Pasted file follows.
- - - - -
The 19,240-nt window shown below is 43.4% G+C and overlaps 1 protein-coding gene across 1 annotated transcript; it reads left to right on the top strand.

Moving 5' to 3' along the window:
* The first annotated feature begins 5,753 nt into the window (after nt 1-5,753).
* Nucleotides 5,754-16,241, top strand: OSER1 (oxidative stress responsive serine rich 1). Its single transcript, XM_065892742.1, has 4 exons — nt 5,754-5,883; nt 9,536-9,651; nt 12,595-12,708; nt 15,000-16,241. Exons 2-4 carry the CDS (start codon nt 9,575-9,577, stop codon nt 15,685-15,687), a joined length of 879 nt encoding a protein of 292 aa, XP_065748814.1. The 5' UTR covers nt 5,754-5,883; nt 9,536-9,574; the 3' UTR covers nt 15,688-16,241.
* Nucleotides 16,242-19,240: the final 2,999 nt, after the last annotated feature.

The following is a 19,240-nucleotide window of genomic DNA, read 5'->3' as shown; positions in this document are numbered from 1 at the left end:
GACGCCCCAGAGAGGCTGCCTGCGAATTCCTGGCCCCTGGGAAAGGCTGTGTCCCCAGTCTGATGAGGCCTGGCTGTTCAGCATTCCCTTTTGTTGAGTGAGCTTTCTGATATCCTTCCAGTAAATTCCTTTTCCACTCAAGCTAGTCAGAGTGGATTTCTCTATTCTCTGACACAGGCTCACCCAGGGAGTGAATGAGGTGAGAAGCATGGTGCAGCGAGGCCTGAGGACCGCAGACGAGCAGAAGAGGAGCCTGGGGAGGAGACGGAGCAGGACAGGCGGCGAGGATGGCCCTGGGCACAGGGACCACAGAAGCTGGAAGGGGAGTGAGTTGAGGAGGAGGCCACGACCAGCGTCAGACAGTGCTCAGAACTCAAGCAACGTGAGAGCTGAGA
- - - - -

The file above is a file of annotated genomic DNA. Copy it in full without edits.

The 19,240-nt window shown below is 43.4% G+C and overlaps 1 protein-coding gene across 1 annotated transcript; it reads left to right on the top strand.

Moving 5' to 3' along the window:
* The first annotated feature begins 5,753 nt into the window (after nt 1-5,753).
* Nucleotides 5,754-16,241, top strand: OSER1 (oxidative stress responsive serine rich 1). Its single transcript, XM_065892742.1, has 4 exons — nt 5,754-5,883; nt 9,536-9,651; nt 12,595-12,708; nt 15,000-16,241. Exons 2-4 carry the CDS (start codon nt 9,575-9,577, stop codon nt 15,685-15,687), a joined length of 879 nt encoding a protein of 292 aa, XP_065748814.1. The 5' UTR covers nt 5,754-5,883; nt 9,536-9,574; the 3' UTR covers nt 15,688-16,241.
* Nucleotides 16,242-19,240: the final 2,999 nt, after the last annotated feature.

The following is a 19,240-nucleotide window of genomic DNA, read 5'->3' as shown; positions in this document are numbered from 1 at the left end:
GACGCCCCAGAGAGGCTGCCTGCGAATTCCTGGCCCCTGGGAAAGGCTGTGTCCCCAGTCTGATGAGGCCTGGCTGTTCAGCATTCCCTTTTGTTGAGTGAGCTTTCTGATATCCTTCCAGTAAATTCCTTTTCCACTCAAGCTAGTCAGAGTGGATTTCTCTATTCTCTGACACAGGCTCACCCAGGGAGTGAATGAGGTGAGAAGCATGGTGCAGCGAGGCCTGAGGACCGCAGACGAGCAGAAGAGGAGCCTGGGGAGGAGACGGAGCAGGACAGGCGGCGAGGATGGCCCTGGGCACAGGGACCACAGAAGCTGGAAGGGGAGTGAGTTGAGGAGGAGGCCACGACCAGCGTCAGACAGTGCTCAGAACTCAAGCAACGTGAGAGCTGAGA